Baptism is the first ordinance of the gospel. God requires ordinances as outward manifestations of covenants. When we are baptized we are witnessing to everyone-friends and family, God and angels, believers and non-believers-that we have entered into a covenant to take upon us the name of Christ. It is a demonstration of our commitment. Once baptized, we are on the Lord's side. Others can expect us to behave as one who has "a determination to serve [Christ] to the end." (D&C 20:37)
Baptism is a sign to God, to angels, and to heaven that we do the will of God, and there is no other way beneath the heavens whereby God hath ordained for man to come to Him to be saved, and enter into the Kingdom of God, except faith in Jesus Christ, repentance, and baptism for the remission of sins, and any other course is in vain. (Teachings of the Prophet Joseph Smith, 198)
Baptism must be by immersion
A man covered in mud is not clean after someone sprinkles water in his face. Neither is a spirit cleansed by symbolic sprinkling. The ordinance is a washing, a cleansing, and a sanctifying. The total commitment requires total immersion. Without immersion, the symbolism of being born again is lost. Childbirth is associated with blood, water, and the Spirit. The water of childbirth is amniotic fluid that surrounds the baby. Baptism is a rebirth with the blood of Christ, the water of Baptism, and the Spirit of the Holy Ghost. In baptism, we should be immersed as literally as a baby is immersed in amniotic fluid in the womb.
Joseph Fielding Smith
The mode of baptism is by immersion in water. Sprinkling or pouring did not come into vogue until two or three centuries after Christ, and such a practice was not universal until about the 13th century A.D. We have to go into history to find these particulars. Baptism cannot be by any other means than immersion of the entire body in water, for the following reasons:
- It is in the similitude of the death, burial, and resurrection of Jesus Christ, and of all others who have received the resurrection.
- Baptism is also a birth and is performed in the similitude of the birth of a child into this world.
- Baptism is not only a figure of the resurrection, but also is literally a transplanting or resurrection from one life to another-from the life of sin to the life of spiritual life. (Doctrines of Salvation, 3 vols., edited by Bruce R. McConkie [Salt Lake City: Bookcraft, 1954-1956], 2: 324.)
Baptism symbolizes the remission of sins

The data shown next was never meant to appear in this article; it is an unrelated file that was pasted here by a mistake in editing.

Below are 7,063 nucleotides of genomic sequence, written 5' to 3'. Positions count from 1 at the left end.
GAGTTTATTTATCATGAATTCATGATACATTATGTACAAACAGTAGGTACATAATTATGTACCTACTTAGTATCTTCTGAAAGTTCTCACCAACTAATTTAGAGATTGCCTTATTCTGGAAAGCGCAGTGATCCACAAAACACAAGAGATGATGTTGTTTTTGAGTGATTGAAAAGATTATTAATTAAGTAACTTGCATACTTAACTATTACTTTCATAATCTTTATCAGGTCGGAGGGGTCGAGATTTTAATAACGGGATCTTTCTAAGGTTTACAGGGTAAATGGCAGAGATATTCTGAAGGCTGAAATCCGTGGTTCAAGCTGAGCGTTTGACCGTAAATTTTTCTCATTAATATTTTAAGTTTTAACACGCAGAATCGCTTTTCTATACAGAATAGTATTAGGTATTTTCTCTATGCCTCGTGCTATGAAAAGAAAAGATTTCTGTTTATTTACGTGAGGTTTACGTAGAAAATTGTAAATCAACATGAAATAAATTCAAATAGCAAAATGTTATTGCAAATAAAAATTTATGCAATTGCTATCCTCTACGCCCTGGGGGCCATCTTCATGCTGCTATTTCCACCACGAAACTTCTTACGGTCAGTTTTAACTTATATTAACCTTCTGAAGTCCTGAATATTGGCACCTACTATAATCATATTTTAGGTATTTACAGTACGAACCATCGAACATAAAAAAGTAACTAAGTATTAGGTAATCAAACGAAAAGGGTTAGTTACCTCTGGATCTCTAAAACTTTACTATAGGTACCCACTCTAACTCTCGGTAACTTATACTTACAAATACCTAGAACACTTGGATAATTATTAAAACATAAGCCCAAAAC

What effect," inquires one, "has water in washing away sins?" It would have no effect whatever if God had instituted some other way; but, seeing that he has not, but has commanded sinners, first to believe that Jesus is the Christ; second, to repent of their sins; and third, to be baptized for the remission of their sins in his name, that is the right way; and though the water, independent of the blood and atonement of Christ and the commandment of God, has no efficacy whatever to wash away sins, yet it has great power because of these things. (Journal of Discourses, 26 vols. [London: Latter-day Saints' Book Depot, 1854-1886], 14: 178 - 179)
"My baptism truly was a spiritual experience from beginning to end, and not just for me but for everyone attending. I remember as I entered the font my body felt electric. When I came up out of the water, the feelings that swept over me were indescribable. I knew I had been washed clean. I felt as pure as a newborn baby coming into the world." (Jennifer L. Thwaites, "Walking in Newness of Life," Ensign, Jan. 1999, 48)
"As I came out of the water I felt infinitely small, truly newborn, with the surety that my sins had been forgiven and I was washed clean. And when I was confirmed I sensed my heart opening like a clear vessel to receive the Holy Spirit. I was filled with wonder and peace and humility. I will always be grateful for those missionaries, whose coming altered my whole life. (Erika Harder, "An Answer Like a Splash of Fire," Ensign, Dec. 1983, 22-23)
"Several years ago in Germany I witnessed the newness of life that can come as a result of this power. The members of our branch were rejoicing over the conversion of a young father whose wife was already a member. When this young man came up out of the waters of baptism, his expression was radiant. Afterward he said, 'I'm clean! I'm new! I can't express the joy I'm feeling right now!' Through his repentance and through the priesthood ordinance of baptism, he had tapped into the power of the Lord's atonement and had been purified." (Joy Saunders Lundberg, "The Priesthood: God's Gift of Love," Ensign, Feb. 1993, 16)
4. Laying on of hands for the gift of the Holy Ghost
The greatest gifts come from God: from the Father, the gift of Life, from the Son, the gift of the Atonement, and from the Holy Ghost, the gift of the Spirit. These are the greatest gifts in the Universe.
Because of the Fall, Adam and Eve were cast out of God's presence. Because of the Fall, we too are separated from God, a condition called spiritual death. Spiritual rebirth through the Gift of the Holy Ghost overcomes this separation; by its influence, we are no longer cast from His presence. When we feel the Spirit, we are actually in the presence of God. We are actually communing with God, becoming subject to His will, and following His plan. Through this gift we can become one with God (John 17:21).
Joseph Fielding Smith